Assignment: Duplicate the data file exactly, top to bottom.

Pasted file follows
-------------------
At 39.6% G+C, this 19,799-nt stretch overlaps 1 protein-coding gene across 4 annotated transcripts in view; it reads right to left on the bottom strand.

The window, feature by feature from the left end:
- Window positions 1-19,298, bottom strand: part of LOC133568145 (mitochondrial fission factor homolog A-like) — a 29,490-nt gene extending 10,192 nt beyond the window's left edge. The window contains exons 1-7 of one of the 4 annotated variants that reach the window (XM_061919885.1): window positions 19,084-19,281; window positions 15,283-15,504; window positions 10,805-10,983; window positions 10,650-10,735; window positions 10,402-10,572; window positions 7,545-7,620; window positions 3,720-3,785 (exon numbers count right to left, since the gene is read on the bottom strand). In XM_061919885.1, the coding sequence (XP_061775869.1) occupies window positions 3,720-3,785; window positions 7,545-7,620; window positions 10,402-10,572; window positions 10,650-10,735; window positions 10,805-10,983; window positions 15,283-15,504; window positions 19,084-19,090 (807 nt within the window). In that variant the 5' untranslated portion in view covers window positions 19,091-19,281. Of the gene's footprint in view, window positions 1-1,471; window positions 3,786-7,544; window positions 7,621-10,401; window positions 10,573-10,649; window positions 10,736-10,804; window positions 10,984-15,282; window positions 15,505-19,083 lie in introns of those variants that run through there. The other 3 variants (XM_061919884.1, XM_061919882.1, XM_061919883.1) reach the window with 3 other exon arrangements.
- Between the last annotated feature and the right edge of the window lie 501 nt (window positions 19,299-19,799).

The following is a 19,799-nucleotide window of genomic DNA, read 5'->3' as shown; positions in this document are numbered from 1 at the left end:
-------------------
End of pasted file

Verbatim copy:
At 39.6% G+C, this 19,799-nt stretch overlaps 1 protein-coding gene across 4 annotated transcripts in view; it reads right to left on the bottom strand.

The window, feature by feature from the left end:
- Window positions 1-19,298, bottom strand: part of LOC133568145 (mitochondrial fission factor homolog A-like) — a 29,490-nt gene extending 10,192 nt beyond the window's left edge. The window contains exons 1-7 of one of the 4 annotated variants that reach the window (XM_061919885.1): window positions 19,084-19,281; window positions 15,283-15,504; window positions 10,805-10,983; window positions 10,650-10,735; window positions 10,402-10,572; window positions 7,545-7,620; window positions 3,720-3,785 (exon numbers count right to left, since the gene is read on the bottom strand). In XM_061919885.1, the coding sequence (XP_061775869.1) occupies window positions 3,720-3,785; window positions 7,545-7,620; window positions 10,402-10,572; window positions 10,650-10,735; window positions 10,805-10,983; window positions 15,283-15,504; window positions 19,084-19,090 (807 nt within the window). In that variant the 5' untranslated portion in view covers window positions 19,091-19,281. Of the gene's footprint in view, window positions 1-1,471; window positions 3,786-7,544; window positions 7,621-10,401; window positions 10,573-10,649; window positions 10,736-10,804; window positions 10,984-15,282; window positions 15,505-19,083 lie in introns of those variants that run through there. The other 3 variants (XM_061919884.1, XM_061919882.1, XM_061919883.1) reach the window with 3 other exon arrangements.
- Between the last annotated feature and the right edge of the window lie 501 nt (window positions 19,299-19,799).

The following is a 19,799-nucleotide window of genomic DNA, read 5'->3' as shown; positions in this document are numbered from 1 at the left end: